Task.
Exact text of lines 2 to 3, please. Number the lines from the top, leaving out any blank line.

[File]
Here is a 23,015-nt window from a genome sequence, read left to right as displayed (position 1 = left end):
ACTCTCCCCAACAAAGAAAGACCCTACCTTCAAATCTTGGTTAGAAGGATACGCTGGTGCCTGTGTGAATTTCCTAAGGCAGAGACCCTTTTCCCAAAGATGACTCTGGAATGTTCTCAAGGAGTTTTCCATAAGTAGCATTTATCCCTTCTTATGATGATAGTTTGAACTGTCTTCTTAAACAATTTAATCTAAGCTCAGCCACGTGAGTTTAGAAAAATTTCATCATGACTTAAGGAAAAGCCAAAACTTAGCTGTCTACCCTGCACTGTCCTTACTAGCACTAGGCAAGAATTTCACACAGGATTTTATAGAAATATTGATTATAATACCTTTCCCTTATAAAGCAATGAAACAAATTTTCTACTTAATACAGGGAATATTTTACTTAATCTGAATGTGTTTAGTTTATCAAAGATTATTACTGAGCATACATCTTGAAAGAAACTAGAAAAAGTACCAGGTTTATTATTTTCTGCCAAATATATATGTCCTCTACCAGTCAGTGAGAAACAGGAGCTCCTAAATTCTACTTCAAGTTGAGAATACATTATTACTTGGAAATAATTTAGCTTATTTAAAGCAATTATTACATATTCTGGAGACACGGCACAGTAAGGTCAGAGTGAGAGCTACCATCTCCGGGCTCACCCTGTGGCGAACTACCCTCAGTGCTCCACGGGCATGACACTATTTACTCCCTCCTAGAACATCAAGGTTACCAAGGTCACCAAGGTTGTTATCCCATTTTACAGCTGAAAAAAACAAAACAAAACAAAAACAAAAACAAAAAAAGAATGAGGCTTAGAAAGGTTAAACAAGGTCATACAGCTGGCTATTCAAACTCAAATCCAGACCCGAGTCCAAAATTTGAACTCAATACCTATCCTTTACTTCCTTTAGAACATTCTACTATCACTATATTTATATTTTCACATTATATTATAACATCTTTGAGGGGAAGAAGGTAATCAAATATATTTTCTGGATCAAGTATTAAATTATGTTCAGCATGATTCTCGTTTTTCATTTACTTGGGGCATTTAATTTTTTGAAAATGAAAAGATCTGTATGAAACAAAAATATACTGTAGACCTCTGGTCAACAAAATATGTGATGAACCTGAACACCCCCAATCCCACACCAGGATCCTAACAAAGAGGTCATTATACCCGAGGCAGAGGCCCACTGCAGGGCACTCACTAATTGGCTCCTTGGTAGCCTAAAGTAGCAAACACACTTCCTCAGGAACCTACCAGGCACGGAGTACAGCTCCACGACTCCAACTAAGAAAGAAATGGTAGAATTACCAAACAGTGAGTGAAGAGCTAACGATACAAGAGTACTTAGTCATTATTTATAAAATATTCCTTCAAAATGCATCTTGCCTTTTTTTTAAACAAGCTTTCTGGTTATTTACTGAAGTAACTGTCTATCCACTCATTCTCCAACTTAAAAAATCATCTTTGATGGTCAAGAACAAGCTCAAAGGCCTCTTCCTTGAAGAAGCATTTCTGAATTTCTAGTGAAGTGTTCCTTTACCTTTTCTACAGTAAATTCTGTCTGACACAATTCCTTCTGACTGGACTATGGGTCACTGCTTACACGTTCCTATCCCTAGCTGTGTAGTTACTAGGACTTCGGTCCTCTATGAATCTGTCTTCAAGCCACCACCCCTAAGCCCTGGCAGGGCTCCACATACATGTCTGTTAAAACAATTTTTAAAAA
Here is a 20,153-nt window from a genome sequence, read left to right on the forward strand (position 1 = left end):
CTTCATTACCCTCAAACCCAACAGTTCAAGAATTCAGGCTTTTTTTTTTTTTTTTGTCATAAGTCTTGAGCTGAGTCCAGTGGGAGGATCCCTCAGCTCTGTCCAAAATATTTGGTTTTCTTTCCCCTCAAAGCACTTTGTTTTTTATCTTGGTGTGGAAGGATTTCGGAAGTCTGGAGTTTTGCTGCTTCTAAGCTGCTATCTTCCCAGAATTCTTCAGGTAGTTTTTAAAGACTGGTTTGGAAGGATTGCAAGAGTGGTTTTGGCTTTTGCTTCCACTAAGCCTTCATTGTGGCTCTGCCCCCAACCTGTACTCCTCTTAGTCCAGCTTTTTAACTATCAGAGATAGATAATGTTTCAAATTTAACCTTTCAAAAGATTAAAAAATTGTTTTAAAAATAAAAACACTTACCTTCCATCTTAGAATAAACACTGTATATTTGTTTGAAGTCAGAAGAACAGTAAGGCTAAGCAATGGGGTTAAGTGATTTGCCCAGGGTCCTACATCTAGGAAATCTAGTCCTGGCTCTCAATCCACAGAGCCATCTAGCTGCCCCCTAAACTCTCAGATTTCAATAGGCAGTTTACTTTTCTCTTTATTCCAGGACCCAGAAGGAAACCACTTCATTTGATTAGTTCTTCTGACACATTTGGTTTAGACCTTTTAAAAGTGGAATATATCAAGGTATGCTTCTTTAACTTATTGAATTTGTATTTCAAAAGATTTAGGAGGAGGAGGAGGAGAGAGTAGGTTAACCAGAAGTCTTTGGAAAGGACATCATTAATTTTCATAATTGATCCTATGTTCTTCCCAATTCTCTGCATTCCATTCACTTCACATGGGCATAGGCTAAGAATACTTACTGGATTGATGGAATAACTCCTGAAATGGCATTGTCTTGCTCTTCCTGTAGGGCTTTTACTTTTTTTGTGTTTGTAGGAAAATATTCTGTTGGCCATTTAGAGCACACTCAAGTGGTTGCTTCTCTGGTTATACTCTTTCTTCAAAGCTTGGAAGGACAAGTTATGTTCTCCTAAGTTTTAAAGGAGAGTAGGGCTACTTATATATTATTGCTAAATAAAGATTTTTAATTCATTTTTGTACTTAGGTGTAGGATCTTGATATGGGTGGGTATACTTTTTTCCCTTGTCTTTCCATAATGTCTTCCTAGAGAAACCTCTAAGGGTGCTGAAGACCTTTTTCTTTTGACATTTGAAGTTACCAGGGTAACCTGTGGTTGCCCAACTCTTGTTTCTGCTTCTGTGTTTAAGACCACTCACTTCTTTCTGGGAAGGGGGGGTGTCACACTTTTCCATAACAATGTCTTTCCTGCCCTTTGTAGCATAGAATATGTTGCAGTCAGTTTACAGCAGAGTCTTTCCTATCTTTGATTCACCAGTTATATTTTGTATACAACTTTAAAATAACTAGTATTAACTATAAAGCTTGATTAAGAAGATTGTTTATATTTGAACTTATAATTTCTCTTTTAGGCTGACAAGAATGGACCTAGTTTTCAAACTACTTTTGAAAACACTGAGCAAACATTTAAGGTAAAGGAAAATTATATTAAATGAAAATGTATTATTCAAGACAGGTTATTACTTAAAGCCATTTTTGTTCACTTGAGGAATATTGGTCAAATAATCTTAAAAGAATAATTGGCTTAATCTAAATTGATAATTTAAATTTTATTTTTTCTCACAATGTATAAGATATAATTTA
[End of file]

ACTCTCCCCAACAAAGAAAGACCCTACCTTCAAATCTTGGTTAGAAGGATACGCTGGTGCCTGTGTGAATTTCCTAAGGCAGAGACCCTTTTCCCAAAGATGACTCTGGAATGTTCTCAAGGAGTTTTCCATAAGTAGCATTTATCCCTTCTTATGATGATAGTTTGAACTGTCTTCTTAAACAATTTAATCTAAGCTCAGCCACGTGAGTTTAGAAAAATTTCATCATGACTTAAGGAAAAGCCAAAACTTAGCTGTCTACCCTGCACTGTCCTTACTAGCACTAGGCAAGAATTTCACACAGGATTTTATAGAAATATTGATTATAATACCTTTCCCTTATAAAGCAATGAAACAAATTTTCTACTTAATACAGGGAATATTTTACTTAATCTGAATGTGTTTAGTTTATCAAAGATTATTACTGAGCATACATCTTGAAAGAAACTAGAAAAAGTACCAGGTTTATTATTTTCTGCCAAATATATATGTCCTCTACCAGTCAGTGAGAAACAGGAGCTCCTAAATTCTACTTCAAGTTGAGAATACATTATTACTTGGAAATAATTTAGCTTATTTAAAGCAATTATTACATATTCTGGAGACACGGCACAGTAAGGTCAGAGTGAGAGCTACCATCTCCGGGCTCACCCTGTGGCGAACTACCCTCAGTGCTCCACGGGCATGACACTATTTACTCCCTCCTAGAACATCAAGGTTACCAAGGTCACCAAGGTTGTTATCCCATTTTACAGCTGAAAAAAACAAAACAAAACAAAAACAAAAACAAAAAAAGAATGAGGCTTAGAAAGGTTAAACAAGGTCATACAGCTGGCTATTCAAACTCAAATCCAGACCCGAGTCCAAAATTTGAACTCAATACCTATCCTTTACTTCCTTTAGAACATTCTACTATCACTATATTTATATTTTCACATTATATTATAACATCTTTGAGGGGAAGAAGGTAATCAAATATATTTTCTGGATCAAGTATTAAATTATGTTCAGCATGATTCTCGTTTTTCATTTACTTGGGGCATTTAATTTTTTGAAAATGAAAAGATCTGTATGAAACAAAAATATACTGTAGACCTCTGGTCAACAAAATATGTGATGAACCTGAACACCCCCAATCCCACACCAGGATCCTAACAAAGAGGTCATTATACCCGAGGCAGAGGCCCACTGCAGGGCACTCACTAATTGGCTCCTTGGTAGCCTAAAGTAGCAAACACACTTCCTCAGGAACCTACCAGGCACGGAGTACAGCTCCACGACTCCAACTAAGAAAGAAATGGTAGAATTACCAAACAGTGAGTGAAGAGCTAACGATACAAGAGTACTTAGTCATTATTTATAAAATATTCCTTCAAAATGCATCTTGCCTTTTTTTTAAACAAGCTTTCTGGTTATTTACTGAAGTAACTGTCTATCCACTCATTCTCCAACTTAAAAAATCATCTTTGATGGTCAAGAACAAGCTCAAAGGCCTCTTCCTTGAAGAAGCATTTCTGAATTTCTAGTGAAGTGTTCCTTTACCTTTTCTACAGTAAATTCTGTCTGACACAATTCCTTCTGACTGGACTATGGGTCACTGCTTACACGTTCCTATCCCTAGCTGTGTAGTTACTAGGACTTCGGTCCTCTATGAATCTGTCTTCAAGCCACCACCCCTAAGCCCTGGCAGGGCTCCACATACATGTCTGTTAAAACAATTTTTAAAAA
Here is a 20,153-nt window from a genome sequence, read left to right on the forward strand (position 1 = left end):